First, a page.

Tuesday, January 20, 2015

Slogging through January. 1-18 & 19, 2015

Yup. It has stayed cold and I have stayed sick. I started some antibiotics on Monday the 12th and by the weekend, while not feeling perfect, I felt well enough to get out. Sunday the 18th was surprisingly mild but it was still frigid. We had other plans though.

The New England Herpetological Society was invited to visit an agricultural school in Bristol County, MA and take a look at their turtle head-start program. They have been head-starting our state's threatened and endangered turtles for a few years, providing an "endless summer" for their first winter in an effort to let them grow big enough to avoid easy predation. There were a few different species there, but the Blandings Turtle is arguably the most in need of their services. We were lucky enough to look at the turtles and their enclosures, which is very impressive, to say the least.

The turtles are housed in a temperature controlled greenhouse and all of the chelonians we saw looked very happy indeed!

We saw some of our nemesis species, the Eastern Box Turtle.

There are a bunch of active and entertaining Wood Turtles there as well... some of ours and some that are being head-started for a New Jersey population.
I was massively charmed by these little tanks!

There are even some Spotted Turtles getting a chance to grow before the Spring!

Of course, baby Blanding's are the star of the show. They are so personable and they just swim up and say hi. I was practically crying they are so cute!

Let's not forget the Red-bellied Cooters, of which there was a sizable group!

There were even a few Diamondback Terrapins present!

We left the greenhouse (reluctantly!) to make room for other members and went to check out the school's museum. In the lower level, there was a large tank with some local species, complete with a familiar sight to us... a Painted Turtle basking! It did our hearts a lot of good!

They also had some snakes on hand, so we got to see some large female Garters and some neonate and yearling ones as well, not to mention a few small Water Snakes! We talked for a while about herping with some of the students and our friend Kurt. It is exactly what we needed to make it through January! When we left, it was pleasant out but not enough to flip a salamander. We would do that on Monday.

Monday the 19th was Martin Luther King Day and thanks to the good Reverend, we both had the day off. We had made plans to go look for some stream salamanders with Teá. She too has been studying the habitat needs of our Massachusetts nemesis the Spring Salamander. We took all of our knowledge to a place in Worcester where Andrea and I believe the waters are perfect for them. It was going to be in the low 40s, so we thought our luck was going to shine through.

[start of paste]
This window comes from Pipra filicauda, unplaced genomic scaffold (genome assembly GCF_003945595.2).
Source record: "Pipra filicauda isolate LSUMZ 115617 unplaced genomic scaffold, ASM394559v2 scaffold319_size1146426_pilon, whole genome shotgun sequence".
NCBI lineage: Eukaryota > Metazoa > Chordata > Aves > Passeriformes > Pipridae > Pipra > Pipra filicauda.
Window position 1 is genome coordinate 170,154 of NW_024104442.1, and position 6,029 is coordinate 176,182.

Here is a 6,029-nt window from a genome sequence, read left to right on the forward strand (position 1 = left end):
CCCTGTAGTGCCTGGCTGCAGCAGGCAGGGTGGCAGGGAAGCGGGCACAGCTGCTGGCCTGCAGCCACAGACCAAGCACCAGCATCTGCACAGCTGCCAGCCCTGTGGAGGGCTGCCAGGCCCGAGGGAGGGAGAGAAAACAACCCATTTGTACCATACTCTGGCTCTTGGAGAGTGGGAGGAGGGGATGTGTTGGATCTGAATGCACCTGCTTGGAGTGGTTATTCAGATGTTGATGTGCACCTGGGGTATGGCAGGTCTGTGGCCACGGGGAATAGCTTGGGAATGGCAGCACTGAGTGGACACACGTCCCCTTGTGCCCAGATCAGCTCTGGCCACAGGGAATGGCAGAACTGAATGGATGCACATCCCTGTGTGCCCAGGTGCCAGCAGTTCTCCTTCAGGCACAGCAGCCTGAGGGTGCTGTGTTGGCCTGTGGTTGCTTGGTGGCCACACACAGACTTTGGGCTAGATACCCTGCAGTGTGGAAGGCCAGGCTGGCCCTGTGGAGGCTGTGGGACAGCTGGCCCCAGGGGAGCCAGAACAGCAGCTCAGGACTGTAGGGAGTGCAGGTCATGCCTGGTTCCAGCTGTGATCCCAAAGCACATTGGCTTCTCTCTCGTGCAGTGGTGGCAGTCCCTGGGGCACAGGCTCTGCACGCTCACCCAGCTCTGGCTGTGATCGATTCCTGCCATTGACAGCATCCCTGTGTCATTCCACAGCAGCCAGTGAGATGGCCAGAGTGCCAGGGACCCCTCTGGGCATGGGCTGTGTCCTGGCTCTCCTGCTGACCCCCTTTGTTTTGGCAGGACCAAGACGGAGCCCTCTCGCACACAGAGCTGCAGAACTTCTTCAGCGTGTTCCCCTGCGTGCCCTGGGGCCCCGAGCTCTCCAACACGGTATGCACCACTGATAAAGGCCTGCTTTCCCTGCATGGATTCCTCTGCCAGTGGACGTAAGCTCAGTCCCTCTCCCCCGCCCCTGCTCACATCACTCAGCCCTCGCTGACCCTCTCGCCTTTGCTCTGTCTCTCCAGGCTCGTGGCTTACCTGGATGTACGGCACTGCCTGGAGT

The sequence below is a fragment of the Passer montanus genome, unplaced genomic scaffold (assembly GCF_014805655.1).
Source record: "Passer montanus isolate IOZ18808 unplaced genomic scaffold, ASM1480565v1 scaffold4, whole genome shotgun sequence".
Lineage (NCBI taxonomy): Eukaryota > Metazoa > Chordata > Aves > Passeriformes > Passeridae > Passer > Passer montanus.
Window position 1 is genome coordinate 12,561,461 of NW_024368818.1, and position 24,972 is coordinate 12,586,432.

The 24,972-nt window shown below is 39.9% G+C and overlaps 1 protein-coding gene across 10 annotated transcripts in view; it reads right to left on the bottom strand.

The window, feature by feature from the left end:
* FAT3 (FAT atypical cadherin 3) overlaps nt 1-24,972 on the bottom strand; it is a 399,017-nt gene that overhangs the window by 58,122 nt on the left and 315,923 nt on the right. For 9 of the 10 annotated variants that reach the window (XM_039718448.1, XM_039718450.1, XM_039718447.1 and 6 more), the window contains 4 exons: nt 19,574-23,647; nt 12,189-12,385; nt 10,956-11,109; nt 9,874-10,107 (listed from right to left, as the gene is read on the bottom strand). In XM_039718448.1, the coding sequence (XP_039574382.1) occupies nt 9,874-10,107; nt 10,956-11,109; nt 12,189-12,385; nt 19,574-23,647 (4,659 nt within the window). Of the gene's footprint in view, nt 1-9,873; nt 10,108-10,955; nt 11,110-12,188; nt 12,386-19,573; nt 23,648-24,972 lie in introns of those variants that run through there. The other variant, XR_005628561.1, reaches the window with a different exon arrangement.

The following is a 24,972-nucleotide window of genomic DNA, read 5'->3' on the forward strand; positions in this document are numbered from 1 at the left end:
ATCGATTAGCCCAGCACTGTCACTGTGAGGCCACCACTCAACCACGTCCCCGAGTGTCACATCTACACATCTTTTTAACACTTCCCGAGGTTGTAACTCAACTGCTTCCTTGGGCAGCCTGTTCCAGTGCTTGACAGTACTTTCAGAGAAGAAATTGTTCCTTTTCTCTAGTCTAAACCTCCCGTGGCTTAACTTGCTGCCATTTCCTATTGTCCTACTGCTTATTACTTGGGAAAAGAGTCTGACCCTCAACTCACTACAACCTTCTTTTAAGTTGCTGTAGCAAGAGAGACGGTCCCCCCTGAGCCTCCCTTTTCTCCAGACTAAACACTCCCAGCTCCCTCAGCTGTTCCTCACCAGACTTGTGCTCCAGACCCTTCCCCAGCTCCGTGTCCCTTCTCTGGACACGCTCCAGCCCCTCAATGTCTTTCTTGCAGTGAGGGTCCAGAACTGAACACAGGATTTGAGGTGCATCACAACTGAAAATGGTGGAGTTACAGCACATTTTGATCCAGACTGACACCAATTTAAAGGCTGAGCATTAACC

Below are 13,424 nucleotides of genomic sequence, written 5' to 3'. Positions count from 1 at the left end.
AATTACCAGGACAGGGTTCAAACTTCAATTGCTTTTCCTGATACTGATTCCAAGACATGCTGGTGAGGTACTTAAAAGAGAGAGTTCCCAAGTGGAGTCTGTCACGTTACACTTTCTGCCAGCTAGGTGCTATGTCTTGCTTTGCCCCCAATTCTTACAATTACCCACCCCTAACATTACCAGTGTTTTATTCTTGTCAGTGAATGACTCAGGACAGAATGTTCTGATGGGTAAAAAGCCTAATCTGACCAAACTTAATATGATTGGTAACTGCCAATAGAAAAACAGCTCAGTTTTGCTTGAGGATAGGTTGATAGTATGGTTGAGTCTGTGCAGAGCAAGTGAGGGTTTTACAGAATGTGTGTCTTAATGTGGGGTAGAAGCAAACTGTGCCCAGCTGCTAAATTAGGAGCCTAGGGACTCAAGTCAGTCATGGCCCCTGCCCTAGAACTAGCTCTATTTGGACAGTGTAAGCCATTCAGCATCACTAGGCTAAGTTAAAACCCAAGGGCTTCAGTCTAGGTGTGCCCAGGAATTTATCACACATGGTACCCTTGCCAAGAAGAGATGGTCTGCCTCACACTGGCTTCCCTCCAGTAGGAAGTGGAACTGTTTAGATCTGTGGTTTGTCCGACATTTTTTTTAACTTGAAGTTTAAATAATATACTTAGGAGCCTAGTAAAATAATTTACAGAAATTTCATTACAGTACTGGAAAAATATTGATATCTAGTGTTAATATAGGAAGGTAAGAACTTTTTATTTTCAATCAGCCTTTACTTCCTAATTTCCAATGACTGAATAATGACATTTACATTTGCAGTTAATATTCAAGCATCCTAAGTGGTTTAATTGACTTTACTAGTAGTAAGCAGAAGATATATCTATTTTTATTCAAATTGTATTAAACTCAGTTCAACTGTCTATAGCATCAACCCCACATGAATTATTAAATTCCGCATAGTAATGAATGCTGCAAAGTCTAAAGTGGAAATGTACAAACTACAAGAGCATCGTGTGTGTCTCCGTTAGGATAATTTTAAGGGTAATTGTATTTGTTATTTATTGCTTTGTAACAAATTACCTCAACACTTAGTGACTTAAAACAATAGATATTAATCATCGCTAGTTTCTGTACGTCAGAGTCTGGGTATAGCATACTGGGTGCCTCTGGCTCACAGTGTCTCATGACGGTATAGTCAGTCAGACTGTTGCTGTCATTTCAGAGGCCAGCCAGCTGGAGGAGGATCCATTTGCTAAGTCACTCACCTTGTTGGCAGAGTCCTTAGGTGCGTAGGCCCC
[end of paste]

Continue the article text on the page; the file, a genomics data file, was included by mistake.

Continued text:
We got there at about 11:30 (thanks for the ride, Teá!!) and discovered right away that perhaps we had jumped the gun on the big Spring thaw...
The cascading water was barely cascading. We were able to get to some running water at a few spots but it was icy cold and many of the rocks were unflippable, still frozen in place. Andrea flipped one Two-Line larvae but we were unable to get a photo.The trail leading up the hill was an ice slick and we decided to instead go to a nearby wooded area with a stream running through it.

The stream was very frozen there too. Plus, I fell on the icy path. Oh, well... the best laid plans...

We got to a spot that looked like this:
Good enough. Teá and I started flipping rocks beneath the surface and skimming with dip nets. Teá nabbed this little larvae which she immediately noticed was lighter and more translucent than the average Two-Lined...
In the field, with my subpar eyesight, I wasn't ready to commit to it being a Dusky, but it showed  a few earmarks of one, like husky back legs and white gills.

She soon found a Two-Lined larvae and we were able to compare side by side.
Hellz yeah!

We stayed for a while longer, working in "never say die" mode, dipping our hands into the water and flipping until the pain from freezing was too much, taking them out to warm them, then putting them back in. We stupidly did that for a couple of hours and then we smartened up. We got two species. Springs will wait. Now that Teá had had a chance to see this place, she agrees that it could be Springey... the algae growing there prefers alkaline water, like the salamander.

So, many thanks to Teá  for getting us up and out and driving there! Hell, and for netting the two specimens we were able to photograph! It was a good day, if a bit chilling. Not bad for a Monday.


  1. God, I love woods. The Glyptemys have a personally not a lot of turtles can match (besides maybe spotteds). Shame how much they've declined.

    1. I still have never seen a Wood in MA. :(

    2. Federated Women's Forest in Petersham. Not my main Glyptemys haunt in the state, but definitely the easiest to get to. Fixed my wood turtle-less days in one trip! Although, as with all things turtle, there are no guarantees.

    3. I'm not familiar with the place but now I'm eager to research it!